Finally, the state almost went bankrupt a couple years ago because of their lack of sales tax so it isn’t all perfect.

  18. Lord Peter says:

    I grew up near Nashville and have a couple of thoughts about its development.

    1. As others have pointed out, the music industry in Nashville is not a quaint historical curiosity that the city has embraced to create an identity; it is a modern multi-billion dollar industry. And while country is the primary focus, there are a lot of indy and rock bands that are also based in (or produce and record in) Nashville because the studios and people with the know how are there.

    2. Vanderbilt is a good school and brings in a lot of talent; its medical center is also very good. Plus, it has a great location; it’s right by Hillsboro village and West End.

    3. Sprawl – traffic is horrible in Nashville, much much worse than anything in Indy. Although more people live in Nashville than previously, it is very common for people to live far outside Nashville and commute in – although I assume with its traffic and gas prices increasing, this is going to change.

  19. Anonymous says:

    “Finally, I think Nashville has a lot more character than a city like Indianapolis.”

    Well thats not really saying much. Indy’s got Broad Ripple which is a couple blocks and thats about it.

  20. Anonymous says:

    How does TDOT pay for roads? TN is a ‘pay as you go’ state. Road projects are paid with cash, so no debt maintenance is required

  21. Marshall says:

    Indy has only Broad Ripple? Um, I’d beg to differ. There are many interesting, older neighborhoods in and around Indy which posess a lot of character. You must not be too familiar with Indy outside of Broad Ripple……

  22. Crocodileguy says:

    Indy has plenty of old neighborhoods…but Broad Ripple is the only one that comes to my mind as being one with much character.

    Sure, Indianapolis has a lot of old neighborhoods, but how many of them are just residential? Broad Ripple is the only real “complete” neighborhood with a lot of character to it…Nora is complete, but it’s all strip malls and large parking lots.

    Carmel’s Old Town is complete and has a lot of character to it, but that’s in Carmel.

    There just aren’t very many places in Indianapolis that I’d like to just walk around. There’s either nothing to walk to, or there’s stuff that’s frankly junky and/or generic.

  23. The Urbanophile says:

    Thanks for the comments, everybody.

    Regarding buried electric lines, very few cities do this on arterial streets. Even Chicago, which has some of the most beautiful power line free streets in America, uses above ground lines in alleys outside of downtown. The truth is, the vast bulk of neighborhood streets in Indy don’t have power lines. But the main arterials do and alas that is all anyone sees.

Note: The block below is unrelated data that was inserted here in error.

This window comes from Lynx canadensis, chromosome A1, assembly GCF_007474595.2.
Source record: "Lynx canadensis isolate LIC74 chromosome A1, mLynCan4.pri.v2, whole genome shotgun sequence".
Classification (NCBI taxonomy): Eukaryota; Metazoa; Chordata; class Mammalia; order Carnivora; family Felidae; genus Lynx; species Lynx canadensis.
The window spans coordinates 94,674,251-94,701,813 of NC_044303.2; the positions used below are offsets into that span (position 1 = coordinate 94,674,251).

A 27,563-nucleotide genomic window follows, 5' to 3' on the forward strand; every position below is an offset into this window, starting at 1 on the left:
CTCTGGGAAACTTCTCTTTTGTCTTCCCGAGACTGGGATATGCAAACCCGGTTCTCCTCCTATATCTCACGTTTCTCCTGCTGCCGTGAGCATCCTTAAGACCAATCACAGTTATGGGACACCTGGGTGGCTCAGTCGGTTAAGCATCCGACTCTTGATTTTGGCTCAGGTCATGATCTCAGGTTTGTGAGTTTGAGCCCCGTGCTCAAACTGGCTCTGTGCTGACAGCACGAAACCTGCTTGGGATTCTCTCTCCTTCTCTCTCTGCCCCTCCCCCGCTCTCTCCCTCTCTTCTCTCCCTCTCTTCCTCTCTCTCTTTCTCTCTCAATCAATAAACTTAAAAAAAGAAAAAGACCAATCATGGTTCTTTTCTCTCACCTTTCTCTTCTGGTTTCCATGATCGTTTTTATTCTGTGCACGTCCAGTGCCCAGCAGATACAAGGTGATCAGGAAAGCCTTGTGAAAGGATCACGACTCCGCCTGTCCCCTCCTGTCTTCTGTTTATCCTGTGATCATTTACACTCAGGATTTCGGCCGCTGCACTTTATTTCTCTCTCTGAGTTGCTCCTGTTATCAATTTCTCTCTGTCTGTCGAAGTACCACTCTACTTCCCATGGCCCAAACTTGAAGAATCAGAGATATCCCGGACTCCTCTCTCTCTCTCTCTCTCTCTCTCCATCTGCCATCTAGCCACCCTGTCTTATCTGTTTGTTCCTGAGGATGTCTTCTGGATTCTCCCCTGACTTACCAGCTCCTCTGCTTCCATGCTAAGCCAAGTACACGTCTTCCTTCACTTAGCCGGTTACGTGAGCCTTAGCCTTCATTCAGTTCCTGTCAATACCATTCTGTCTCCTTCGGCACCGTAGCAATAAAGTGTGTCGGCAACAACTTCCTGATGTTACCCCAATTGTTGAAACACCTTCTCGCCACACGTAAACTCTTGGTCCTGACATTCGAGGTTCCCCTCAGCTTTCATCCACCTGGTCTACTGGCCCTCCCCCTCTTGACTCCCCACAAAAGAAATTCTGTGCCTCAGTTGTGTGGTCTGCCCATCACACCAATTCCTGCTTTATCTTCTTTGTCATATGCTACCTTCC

Cory, interesting take on the lack of alternate supply of urban housing as potentially driving things.

    Regarding character, the character of a city is in its people, not its buildings. As I noted with Cincinnati, all the great natural and built environment in the world isn’t enough. Indy is pretty close behind Nashville in population growth and is the Midwestern champ. So it must be doing something right itself.

  24. CoryW says:

    GEESH, after 6 years on these blogs/forums, the inevitable “Indy has no good neighborhoods” comment appears. Indy has much more than just BroadRipple as a “complete” neighborhood. Meridian-Kessler, Irvington and Butler-Tarkington are fine examples of street-car suburbs with very strong housing and commerical stock. Closer to downtown you have the wonderful Old Northside, Chatham Arch/Mass Ave and Herron-Morton. Also complete with commerical nodes dating to the 1920’s. Finally, the recent Fall Crewek Place project has been a smashing success with new commercial popping up there all the time.

    The people who claim that there are no good neighborhoods obviously “drive-thru” Indy or spend their time downtown. Yes, Indy is downtown-focused, but you can’t be a suburb/exurb of nothing…you have to have a strong central city. I implore those who make the claim to actually do some research. You can’t be a City the size of Indy, with a huge portion of your initial growth centered around the railroad and not have good, strong neighborhoods. It’s not possible.

  25. Anonymous says:

    Nashville has an incredible Planning Director who is a national leader in New Urbanism. Does Indy even have a real planning department?

  26. thundermutt says:

    The planners I’ve met are certainly real, if not always realistic. :-)

  27. Anonymous says:

    Its so so sad how people stick up for Indy’s pathetic state of affairs. I have a job in Portland (a REAL urban city) that I will be leaving for in the fall. I will definitely miss my family and some friends, I will absolutely not miss the unrelenting NIMBYness of the residents of this city.

  28. Crocodileguy says:

    Hey CoryW–your comment is really interesting because one of the neighborhoods you claim to be “complete” is the neighborhood I live in, and it most certainly isn’t. I am a long-time resident of Meridian-Kessler, and am therefore very familiar with both it and Butler-Tarkington. These neighborhoods are virtually all residential, and therefore not “complete.”

    Yes, the housing stock is fantastic, and IMO contains some of the best architectural quality in the state, the commercial stock is so limited and niched that it might as well not be there. Where are the neighborhood commercial nodes? College Ave. and Kessler, 54th, 52nd, 49th, 46th. 49th and Pennsylvania. The north side of 38th St.

    That’s all that exists in M-K. The Pharmacy at 49th and Penn. just went out, as did the Friendly Foods convenience store. The replacements? A hair salon and an expanded cafe patachou. There’s a dry cleaners, a gift shop, tcby, a bank, two realty co’s, a hardware store and a dog bakery. Of these, the bank and hardware store are the only ones that are all that useful for everyday needs. Yes, there is a gas station there too, but duh, who cares if you can walk to a gas station?